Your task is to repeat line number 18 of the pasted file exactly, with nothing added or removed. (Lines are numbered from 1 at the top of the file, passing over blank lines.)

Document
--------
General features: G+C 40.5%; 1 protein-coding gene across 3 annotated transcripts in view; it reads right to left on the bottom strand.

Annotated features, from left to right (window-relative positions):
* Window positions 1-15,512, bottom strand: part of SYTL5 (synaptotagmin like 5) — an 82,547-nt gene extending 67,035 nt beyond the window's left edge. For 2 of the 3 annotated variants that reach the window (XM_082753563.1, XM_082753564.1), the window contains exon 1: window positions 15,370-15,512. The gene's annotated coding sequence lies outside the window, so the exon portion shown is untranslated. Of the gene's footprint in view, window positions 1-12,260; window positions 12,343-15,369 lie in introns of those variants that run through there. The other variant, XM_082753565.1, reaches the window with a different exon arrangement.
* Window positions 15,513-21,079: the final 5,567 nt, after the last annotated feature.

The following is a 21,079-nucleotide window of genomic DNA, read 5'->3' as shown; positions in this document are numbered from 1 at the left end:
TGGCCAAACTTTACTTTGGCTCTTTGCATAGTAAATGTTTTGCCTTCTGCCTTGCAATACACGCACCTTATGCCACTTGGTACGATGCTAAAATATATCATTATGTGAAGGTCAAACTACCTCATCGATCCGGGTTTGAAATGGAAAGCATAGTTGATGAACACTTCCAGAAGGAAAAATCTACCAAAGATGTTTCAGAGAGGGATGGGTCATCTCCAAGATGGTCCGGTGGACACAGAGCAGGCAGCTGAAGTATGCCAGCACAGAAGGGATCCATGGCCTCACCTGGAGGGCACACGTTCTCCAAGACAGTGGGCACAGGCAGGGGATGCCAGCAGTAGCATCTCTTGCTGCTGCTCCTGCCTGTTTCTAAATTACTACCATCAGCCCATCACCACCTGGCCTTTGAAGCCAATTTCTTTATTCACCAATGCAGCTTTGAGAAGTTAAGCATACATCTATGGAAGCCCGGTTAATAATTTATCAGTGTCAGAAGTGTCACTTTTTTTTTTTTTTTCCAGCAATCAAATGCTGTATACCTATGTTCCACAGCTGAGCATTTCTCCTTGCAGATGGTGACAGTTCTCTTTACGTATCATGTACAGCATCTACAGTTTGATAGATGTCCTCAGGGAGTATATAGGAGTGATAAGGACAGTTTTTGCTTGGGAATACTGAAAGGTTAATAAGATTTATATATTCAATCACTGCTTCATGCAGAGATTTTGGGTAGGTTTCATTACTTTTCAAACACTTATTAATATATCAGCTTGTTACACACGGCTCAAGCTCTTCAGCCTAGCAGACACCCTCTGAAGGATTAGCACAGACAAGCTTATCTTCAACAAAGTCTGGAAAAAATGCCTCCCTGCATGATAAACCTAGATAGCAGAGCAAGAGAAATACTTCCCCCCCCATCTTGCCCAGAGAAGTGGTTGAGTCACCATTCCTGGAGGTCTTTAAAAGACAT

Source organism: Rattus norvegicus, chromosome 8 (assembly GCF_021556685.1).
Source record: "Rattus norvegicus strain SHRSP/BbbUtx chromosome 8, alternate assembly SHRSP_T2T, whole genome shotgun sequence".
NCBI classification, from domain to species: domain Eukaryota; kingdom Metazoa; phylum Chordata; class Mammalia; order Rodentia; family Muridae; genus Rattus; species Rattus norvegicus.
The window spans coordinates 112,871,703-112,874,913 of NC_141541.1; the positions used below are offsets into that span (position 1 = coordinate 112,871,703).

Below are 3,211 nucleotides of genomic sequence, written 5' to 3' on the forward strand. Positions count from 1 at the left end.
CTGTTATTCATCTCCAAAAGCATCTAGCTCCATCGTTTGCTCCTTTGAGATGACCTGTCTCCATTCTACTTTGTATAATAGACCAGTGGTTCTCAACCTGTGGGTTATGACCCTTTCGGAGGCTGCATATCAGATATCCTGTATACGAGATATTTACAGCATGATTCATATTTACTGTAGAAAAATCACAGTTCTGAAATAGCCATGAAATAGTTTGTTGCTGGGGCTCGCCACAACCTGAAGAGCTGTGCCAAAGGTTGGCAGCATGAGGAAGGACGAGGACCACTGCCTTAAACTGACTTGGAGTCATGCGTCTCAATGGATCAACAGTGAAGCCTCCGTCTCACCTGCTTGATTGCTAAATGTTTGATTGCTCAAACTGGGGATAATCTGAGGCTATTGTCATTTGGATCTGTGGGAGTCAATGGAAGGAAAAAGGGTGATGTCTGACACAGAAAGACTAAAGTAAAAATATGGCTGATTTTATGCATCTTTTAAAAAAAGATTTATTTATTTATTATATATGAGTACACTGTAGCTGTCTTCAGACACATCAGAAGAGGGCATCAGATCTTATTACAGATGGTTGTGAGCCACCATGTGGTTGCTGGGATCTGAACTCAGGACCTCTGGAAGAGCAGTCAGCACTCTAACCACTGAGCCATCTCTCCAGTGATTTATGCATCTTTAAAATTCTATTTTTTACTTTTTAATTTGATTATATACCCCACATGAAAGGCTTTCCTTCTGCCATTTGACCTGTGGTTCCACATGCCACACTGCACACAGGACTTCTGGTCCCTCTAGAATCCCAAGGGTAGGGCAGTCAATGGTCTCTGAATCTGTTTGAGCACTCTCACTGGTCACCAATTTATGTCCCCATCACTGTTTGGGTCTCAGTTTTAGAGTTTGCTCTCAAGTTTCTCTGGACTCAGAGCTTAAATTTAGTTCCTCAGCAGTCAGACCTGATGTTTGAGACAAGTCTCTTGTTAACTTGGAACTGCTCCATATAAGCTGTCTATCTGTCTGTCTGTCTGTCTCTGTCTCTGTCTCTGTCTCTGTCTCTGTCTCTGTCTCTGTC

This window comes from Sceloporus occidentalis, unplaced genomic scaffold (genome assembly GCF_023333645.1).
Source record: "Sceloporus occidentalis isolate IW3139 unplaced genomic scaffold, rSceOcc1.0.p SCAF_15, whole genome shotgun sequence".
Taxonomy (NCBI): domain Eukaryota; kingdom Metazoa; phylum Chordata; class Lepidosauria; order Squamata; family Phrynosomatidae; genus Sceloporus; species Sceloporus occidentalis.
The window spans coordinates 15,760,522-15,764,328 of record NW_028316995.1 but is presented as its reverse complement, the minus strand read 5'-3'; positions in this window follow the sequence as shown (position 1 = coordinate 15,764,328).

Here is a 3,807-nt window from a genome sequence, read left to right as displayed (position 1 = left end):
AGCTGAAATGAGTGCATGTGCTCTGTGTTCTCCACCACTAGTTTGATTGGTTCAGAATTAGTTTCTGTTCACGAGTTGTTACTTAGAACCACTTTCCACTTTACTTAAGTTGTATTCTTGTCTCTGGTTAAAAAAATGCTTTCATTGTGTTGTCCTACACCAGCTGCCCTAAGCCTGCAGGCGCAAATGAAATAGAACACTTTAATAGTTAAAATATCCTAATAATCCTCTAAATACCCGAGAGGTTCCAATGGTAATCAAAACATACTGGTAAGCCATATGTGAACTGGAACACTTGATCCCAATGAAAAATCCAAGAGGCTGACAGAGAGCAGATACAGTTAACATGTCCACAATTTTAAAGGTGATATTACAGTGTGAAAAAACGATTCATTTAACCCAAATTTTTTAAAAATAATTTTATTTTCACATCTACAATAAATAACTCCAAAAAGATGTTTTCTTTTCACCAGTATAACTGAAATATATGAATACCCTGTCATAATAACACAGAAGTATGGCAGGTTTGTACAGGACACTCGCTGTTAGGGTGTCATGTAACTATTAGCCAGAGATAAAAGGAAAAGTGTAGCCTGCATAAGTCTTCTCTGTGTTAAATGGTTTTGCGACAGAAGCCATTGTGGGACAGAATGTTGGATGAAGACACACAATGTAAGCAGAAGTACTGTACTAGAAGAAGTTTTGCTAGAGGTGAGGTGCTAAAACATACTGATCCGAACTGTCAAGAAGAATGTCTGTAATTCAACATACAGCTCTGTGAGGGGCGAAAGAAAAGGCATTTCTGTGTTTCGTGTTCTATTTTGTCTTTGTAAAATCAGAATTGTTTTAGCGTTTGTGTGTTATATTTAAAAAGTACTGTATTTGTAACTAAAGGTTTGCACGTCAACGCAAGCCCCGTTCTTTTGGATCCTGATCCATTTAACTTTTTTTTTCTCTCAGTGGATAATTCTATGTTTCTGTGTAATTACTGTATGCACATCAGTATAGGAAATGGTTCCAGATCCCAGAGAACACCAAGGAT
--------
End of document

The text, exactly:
AGCTGAAATGAGTGCATGTGCTCTGTGTTCTCCACCACTAGTTTGATTGGTTCAGAATTAGTTTCTGTTCACGAGTTGTTACTTAGAACCACTTTCCACTTTACTTAAGTTGTATTCTTGTCTCTGGTTAAAAAAATGCTTTCATTGTGTTGTCCTACACCAGCTGCCCTAAGCCTGCAGGCGCAAATGAAATAGAACACTTTAATAGTTAAAATATCCTAATAATCCTCTAAATACCCGAGAGGTTCCAATGGTAATCAAAACATACTGGTAAGCCATATGTGAACTGGAACACTTGATCCCAATGAAAAATCCAAGAGGCTGACAGAGAGCAGATACAGTTAACATGTCCACAATTTTAAAGGTGATATTACAGTGTGAAAAAACGATTCATTTAACCCAAATTTTTTAAAAATAATTTTATTTTCACATCTACAATAAATAACTCCAAAAAGATGTTTTCTTTTCACCAGTATAACTGAAATATATGAATACCCTGTCATAATAACACAGAAGTATGGCAGGTTTGTACAGGACACTCGCTGTTAGGGTGTCATGTAACTATTAGCCAGAGATAAAAGGAAAAGTGTAGCCTGCATAAGTCTTCTCTGTGTTAAATGGTTTTGCGACAGAAGCCATTGTGGGACAGAATGTTGGATGAAGACACACAATGTAAGCAGAAGTACTGTACTAGAAGAAGTTTTGCTAGAGGTGAGGTGCTAAAACATACTGATCCGAACTGTCAAGAAGAATGTCTGTAATTCAACATACAGCTCTGTGAGGGGCGAAAGAAAAGGCATTTCTGTGTTTCGTGTTCTATTTTGTCTTTGTAAAATCAGAATTGTTTTAGCGTTTGTGTGTTATATTTAAAAAGTACTGTATTTGTAACTAAAGGTTTGCACGTCAACGCAAGCCCCGTTCTTTTGGATCCTGATCCATTTAACTTTTTTTTTCTCTCAGTGGATAATTCTATGTTTCTGTGTAATTACTGTATGCACATCAGTATAGGAAATGGTTCCAGATCCCAGAGAACACCAAGGAT